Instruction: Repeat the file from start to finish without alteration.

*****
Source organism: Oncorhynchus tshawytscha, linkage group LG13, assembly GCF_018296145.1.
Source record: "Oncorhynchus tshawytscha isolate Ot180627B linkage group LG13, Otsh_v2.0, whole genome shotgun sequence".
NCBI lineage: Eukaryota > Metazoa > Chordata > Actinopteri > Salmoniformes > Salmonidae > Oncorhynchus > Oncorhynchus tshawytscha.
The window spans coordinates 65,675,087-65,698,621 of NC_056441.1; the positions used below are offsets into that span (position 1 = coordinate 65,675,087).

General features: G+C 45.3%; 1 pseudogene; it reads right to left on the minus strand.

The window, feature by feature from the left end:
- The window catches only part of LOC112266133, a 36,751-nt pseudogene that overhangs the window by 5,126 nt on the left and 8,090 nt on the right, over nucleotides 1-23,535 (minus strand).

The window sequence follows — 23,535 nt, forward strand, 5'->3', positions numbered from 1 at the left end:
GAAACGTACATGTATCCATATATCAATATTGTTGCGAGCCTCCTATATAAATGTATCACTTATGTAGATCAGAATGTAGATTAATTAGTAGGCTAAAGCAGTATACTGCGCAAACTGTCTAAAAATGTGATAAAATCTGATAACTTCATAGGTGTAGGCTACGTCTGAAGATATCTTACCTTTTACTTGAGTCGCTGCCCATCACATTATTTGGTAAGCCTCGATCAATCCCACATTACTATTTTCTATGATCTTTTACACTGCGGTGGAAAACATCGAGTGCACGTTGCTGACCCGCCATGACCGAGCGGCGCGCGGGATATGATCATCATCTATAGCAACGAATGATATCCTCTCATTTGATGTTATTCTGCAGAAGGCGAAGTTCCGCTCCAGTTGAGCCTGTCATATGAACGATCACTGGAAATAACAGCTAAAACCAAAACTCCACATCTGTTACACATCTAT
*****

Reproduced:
Source organism: Oncorhynchus tshawytscha, linkage group LG13, assembly GCF_018296145.1.
Source record: "Oncorhynchus tshawytscha isolate Ot180627B linkage group LG13, Otsh_v2.0, whole genome shotgun sequence".
NCBI lineage: Eukaryota > Metazoa > Chordata > Actinopteri > Salmoniformes > Salmonidae > Oncorhynchus > Oncorhynchus tshawytscha.
The window spans coordinates 65,675,087-65,698,621 of NC_056441.1; the positions used below are offsets into that span (position 1 = coordinate 65,675,087).

General features: G+C 45.3%; 1 pseudogene; it reads right to left on the minus strand.

The window, feature by feature from the left end:
- The window catches only part of LOC112266133, a 36,751-nt pseudogene that overhangs the window by 5,126 nt on the left and 8,090 nt on the right, over nucleotides 1-23,535 (minus strand).

The window sequence follows — 23,535 nt, forward strand, 5'->3', positions numbered from 1 at the left end:
GAAACGTACATGTATCCATATATCAATATTGTTGCGAGCCTCCTATATAAATGTATCACTTATGTAGATCAGAATGTAGATTAATTAGTAGGCTAAAGCAGTATACTGCGCAAACTGTCTAAAAATGTGATAAAATCTGATAACTTCATAGGTGTAGGCTACGTCTGAAGATATCTTACCTTTTACTTGAGTCGCTGCCCATCACATTATTTGGTAAGCCTCGATCAATCCCACATTACTATTTTCTATGATCTTTTACACTGCGGTGGAAAACATCGAGTGCACGTTGCTGACCCGCCATGACCGAGCGGCGCGCGGGATATGATCATCATCTATAGCAACGAATGATATCCTCTCATTTGATGTTATTCTGCAGAAGGCGAAGTTCCGCTCCAGTTGAGCCTGTCATATGAACGATCACTGGAAATAACAGCTAAAACCAAAACTCCACATCTGTTACACATCTAT